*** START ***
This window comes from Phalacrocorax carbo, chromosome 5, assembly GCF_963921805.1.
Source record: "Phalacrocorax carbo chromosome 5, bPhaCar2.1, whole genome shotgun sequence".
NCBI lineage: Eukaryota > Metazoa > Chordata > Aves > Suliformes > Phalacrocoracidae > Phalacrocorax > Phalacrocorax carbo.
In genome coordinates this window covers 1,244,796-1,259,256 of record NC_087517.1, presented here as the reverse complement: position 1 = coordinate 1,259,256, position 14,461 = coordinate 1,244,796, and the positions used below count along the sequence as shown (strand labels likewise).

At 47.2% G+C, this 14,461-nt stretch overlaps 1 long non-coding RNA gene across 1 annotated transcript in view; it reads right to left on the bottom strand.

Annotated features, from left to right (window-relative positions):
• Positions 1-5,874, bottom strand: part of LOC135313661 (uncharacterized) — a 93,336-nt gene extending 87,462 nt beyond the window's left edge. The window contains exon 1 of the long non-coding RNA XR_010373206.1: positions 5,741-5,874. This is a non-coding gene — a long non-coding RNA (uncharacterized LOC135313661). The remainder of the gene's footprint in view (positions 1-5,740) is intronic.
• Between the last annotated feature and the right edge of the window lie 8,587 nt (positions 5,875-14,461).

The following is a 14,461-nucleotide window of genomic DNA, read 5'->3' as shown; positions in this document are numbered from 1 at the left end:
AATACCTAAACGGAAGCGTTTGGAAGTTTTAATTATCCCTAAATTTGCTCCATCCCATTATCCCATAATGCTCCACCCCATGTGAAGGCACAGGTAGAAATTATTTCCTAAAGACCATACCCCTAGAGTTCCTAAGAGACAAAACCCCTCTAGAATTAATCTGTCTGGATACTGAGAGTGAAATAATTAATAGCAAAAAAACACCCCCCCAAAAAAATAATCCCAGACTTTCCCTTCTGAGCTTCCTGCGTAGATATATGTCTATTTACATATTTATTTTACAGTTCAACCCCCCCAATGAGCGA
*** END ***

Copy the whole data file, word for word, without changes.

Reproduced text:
This window comes from Phalacrocorax carbo, chromosome 5, assembly GCF_963921805.1.
Source record: "Phalacrocorax carbo chromosome 5, bPhaCar2.1, whole genome shotgun sequence".
NCBI lineage: Eukaryota > Metazoa > Chordata > Aves > Suliformes > Phalacrocoracidae > Phalacrocorax > Phalacrocorax carbo.
In genome coordinates this window covers 1,244,796-1,259,256 of record NC_087517.1, presented here as the reverse complement: position 1 = coordinate 1,259,256, position 14,461 = coordinate 1,244,796, and the positions used below count along the sequence as shown (strand labels likewise).

At 47.2% G+C, this 14,461-nt stretch overlaps 1 long non-coding RNA gene across 1 annotated transcript in view; it reads right to left on the bottom strand.

Annotated features, from left to right (window-relative positions):
• Positions 1-5,874, bottom strand: part of LOC135313661 (uncharacterized) — a 93,336-nt gene extending 87,462 nt beyond the window's left edge. The window contains exon 1 of the long non-coding RNA XR_010373206.1: positions 5,741-5,874. This is a non-coding gene — a long non-coding RNA (uncharacterized LOC135313661). The remainder of the gene's footprint in view (positions 1-5,740) is intronic.
• Between the last annotated feature and the right edge of the window lie 8,587 nt (positions 5,875-14,461).

The following is a 14,461-nucleotide window of genomic DNA, read 5'->3' as shown; positions in this document are numbered from 1 at the left end:
AATACCTAAACGGAAGCGTTTGGAAGTTTTAATTATCCCTAAATTTGCTCCATCCCATTATCCCATAATGCTCCACCCCATGTGAAGGCACAGGTAGAAATTATTTCCTAAAGACCATACCCCTAGAGTTCCTAAGAGACAAAACCCCTCTAGAATTAATCTGTCTGGATACTGAGAGTGAAATAATTAATAGCAAAAAAACACCCCCCCAAAAAAATAATCCCAGACTTTCCCTTCTGAGCTTCCTGCGTAGATATATGTCTATTTACATATTTATTTTACAGTTCAACCCCCCCAATGAGCGA